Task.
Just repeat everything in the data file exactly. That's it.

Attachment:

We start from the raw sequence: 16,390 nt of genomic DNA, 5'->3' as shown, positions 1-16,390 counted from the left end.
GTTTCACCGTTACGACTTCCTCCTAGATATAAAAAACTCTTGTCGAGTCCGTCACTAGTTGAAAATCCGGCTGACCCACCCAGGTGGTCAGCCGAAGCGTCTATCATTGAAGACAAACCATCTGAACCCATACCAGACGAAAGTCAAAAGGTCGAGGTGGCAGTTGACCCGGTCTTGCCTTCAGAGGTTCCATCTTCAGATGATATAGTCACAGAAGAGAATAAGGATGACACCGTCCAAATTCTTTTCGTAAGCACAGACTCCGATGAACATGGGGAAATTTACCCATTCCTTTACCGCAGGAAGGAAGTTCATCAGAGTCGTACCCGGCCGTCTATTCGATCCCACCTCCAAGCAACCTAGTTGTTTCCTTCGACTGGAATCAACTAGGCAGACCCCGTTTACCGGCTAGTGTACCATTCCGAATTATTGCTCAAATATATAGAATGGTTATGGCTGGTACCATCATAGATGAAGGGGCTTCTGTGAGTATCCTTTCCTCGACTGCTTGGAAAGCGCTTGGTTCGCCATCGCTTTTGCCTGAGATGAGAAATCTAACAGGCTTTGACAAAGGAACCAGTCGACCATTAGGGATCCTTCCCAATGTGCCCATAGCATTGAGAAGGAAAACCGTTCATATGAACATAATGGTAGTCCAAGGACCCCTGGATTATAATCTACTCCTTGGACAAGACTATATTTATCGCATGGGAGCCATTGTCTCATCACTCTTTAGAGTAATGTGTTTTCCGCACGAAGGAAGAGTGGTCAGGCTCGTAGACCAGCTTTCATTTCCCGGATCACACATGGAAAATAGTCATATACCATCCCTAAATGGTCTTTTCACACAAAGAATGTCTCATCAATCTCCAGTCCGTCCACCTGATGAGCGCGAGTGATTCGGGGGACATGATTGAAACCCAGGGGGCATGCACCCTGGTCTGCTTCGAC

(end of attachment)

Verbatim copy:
We start from the raw sequence: 16,390 nt of genomic DNA, 5'->3' as shown, positions 1-16,390 counted from the left end.
GTTTCACCGTTACGACTTCCTCCTAGATATAAAAAACTCTTGTCGAGTCCGTCACTAGTTGAAAATCCGGCTGACCCACCCAGGTGGTCAGCCGAAGCGTCTATCATTGAAGACAAACCATCTGAACCCATACCAGACGAAAGTCAAAAGGTCGAGGTGGCAGTTGACCCGGTCTTGCCTTCAGAGGTTCCATCTTCAGATGATATAGTCACAGAAGAGAATAAGGATGACACCGTCCAAATTCTTTTCGTAAGCACAGACTCCGATGAACATGGGGAAATTTACCCATTCCTTTACCGCAGGAAGGAAGTTCATCAGAGTCGTACCCGGCCGTCTATTCGATCCCACCTCCAAGCAACCTAGTTGTTTCCTTCGACTGGAATCAACTAGGCAGACCCCGTTTACCGGCTAGTGTACCATTCCGAATTATTGCTCAAATATATAGAATGGTTATGGCTGGTACCATCATAGATGAAGGGGCTTCTGTGAGTATCCTTTCCTCGACTGCTTGGAAAGCGCTTGGTTCGCCATCGCTTTTGCCTGAGATGAGAAATCTAACAGGCTTTGACAAAGGAACCAGTCGACCATTAGGGATCCTTCCCAATGTGCCCATAGCATTGAGAAGGAAAACCGTTCATATGAACATAATGGTAGTCCAAGGACCCCTGGATTATAATCTACTCCTTGGACAAGACTATATTTATCGCATGGGAGCCATTGTCTCATCACTCTTTAGAGTAATGTGTTTTCCGCACGAAGGAAGAGTGGTCAGGCTCGTAGACCAGCTTTCATTTCCCGGATCACACATGGAAAATAGTCATATACCATCCCTAAATGGTCTTTTCACACAAAGAATGTCTCATCAATCTCCAGTCCGTCCACCTGATGAGCGCGAGTGATTCGGGGGACATGATTGAAACCCAGGGGGCATGCACCCTGGTCTGCTTCGAC